Cormac McCarthy was born in Rhode Island. He later went to Chicago, where he worked as an auto mechanic while writing his first novel, The Orchard Keeper. The Orchard Keeper was published by Random House in 1965; McCarthy's editor there was Albert Erskine, William Faulkner's long-time editor. Before publication, McCarthy received a traveling fellowship from the American Academy of Arts and Letters, which he used to travel to Ireland. In 1966 he also received the Rockefeller Foundation Grant, with which he continued to tour Europe, settling on the island of Ibiza. Here, McCarthy completed revisions of his next novel, Outer Dark. In 1967, McCarthy returned to the United States, moving to Tennessee. Outer Dark was published by Random House in 1968, and McCarthy received the Guggenheim Fellowship for Creative Writing in 1969. His next novel, Child of God, was published in 1973. From 1974 to 1975, McCarthy worked on the screenplay for a PBS film called The Gardener's Son, which premiered in 1977. A revised version of the screenplay was later published by Ecco Press. In the late 1970s, McCarthy moved to Texas, and in 1979 published his fourth novel, Suttree, a book that had occupied his writing life on and off for twenty years. He received a MacArthur Fellowship in 1981, and published his fifth novel, Blood Meridian, in 1985. All the Pretty Horses, the first volume of The Border Trilogy, was published by Knopf in 1992. It won both the National Book Award and the National Book Critics Circle Award and was later turned into a feature film. The Stonemason, a play that McCarthy had written in the mid-1970s and subsequently revised, was published by Ecco Press in 1994. Soon thereafter, Knopf released the second volume of The Border Trilogy, The Crossing; the third volume, Cities of the Plain, was published in 1998.McCarthy's next novel, No Country for Old Men was published in 2005. This was followed in 2006 by a novel in dramatic form, The Sunset Limited, originally performed by Steppenwolf Theatre Company of Chicago and published in paperback by Vintage Books. McCarthy's most recent novel, The Road, was published in 2006 and won the Pulitzer Prize.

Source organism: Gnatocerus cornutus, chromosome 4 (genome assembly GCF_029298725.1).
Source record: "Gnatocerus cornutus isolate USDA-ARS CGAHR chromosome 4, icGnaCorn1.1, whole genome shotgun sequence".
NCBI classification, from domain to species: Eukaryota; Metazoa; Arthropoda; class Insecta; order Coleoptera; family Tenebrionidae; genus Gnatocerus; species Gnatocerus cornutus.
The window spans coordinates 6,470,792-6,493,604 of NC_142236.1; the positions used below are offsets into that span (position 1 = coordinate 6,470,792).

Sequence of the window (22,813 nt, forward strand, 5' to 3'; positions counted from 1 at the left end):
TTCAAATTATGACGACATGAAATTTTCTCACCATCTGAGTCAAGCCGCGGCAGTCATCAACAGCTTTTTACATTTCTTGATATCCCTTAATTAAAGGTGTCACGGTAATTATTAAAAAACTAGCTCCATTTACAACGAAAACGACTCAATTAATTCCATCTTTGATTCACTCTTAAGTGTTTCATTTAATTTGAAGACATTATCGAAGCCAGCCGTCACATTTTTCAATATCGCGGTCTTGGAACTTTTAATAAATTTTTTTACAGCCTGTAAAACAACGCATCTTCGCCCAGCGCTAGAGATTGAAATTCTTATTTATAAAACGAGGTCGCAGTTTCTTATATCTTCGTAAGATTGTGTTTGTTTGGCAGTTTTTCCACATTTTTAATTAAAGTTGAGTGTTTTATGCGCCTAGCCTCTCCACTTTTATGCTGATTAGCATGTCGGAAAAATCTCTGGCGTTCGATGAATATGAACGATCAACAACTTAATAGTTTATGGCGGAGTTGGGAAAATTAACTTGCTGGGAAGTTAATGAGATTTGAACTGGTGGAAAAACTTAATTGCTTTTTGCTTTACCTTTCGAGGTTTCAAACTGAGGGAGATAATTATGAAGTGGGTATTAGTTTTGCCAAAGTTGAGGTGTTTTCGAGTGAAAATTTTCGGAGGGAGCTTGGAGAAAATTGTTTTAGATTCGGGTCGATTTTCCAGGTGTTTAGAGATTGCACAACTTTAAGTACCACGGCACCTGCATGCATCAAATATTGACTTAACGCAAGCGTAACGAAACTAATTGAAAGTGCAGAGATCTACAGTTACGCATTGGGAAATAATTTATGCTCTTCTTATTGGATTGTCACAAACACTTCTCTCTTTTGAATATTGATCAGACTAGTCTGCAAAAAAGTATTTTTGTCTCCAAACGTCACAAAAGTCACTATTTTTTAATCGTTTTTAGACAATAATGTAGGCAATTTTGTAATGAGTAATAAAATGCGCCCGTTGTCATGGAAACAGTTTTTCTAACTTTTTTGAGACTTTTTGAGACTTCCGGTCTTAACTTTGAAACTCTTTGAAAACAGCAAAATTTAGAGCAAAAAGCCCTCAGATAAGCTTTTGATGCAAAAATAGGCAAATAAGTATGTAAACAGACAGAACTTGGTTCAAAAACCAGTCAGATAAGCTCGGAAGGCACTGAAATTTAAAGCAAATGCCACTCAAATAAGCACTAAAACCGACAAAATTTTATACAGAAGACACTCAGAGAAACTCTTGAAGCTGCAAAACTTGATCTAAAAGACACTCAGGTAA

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Customer Reviews

Most Helpful Customer Reviews

57 of 62 people found the following review helpful By A Customer on July 21, 1997
Format: Paperback
Cormac McCarthy shows himself decisively to be the author who later develops into the eminent American maestro of the mysterious metaphor in this early work Outer Dark. A writer known more for his ingenuity as a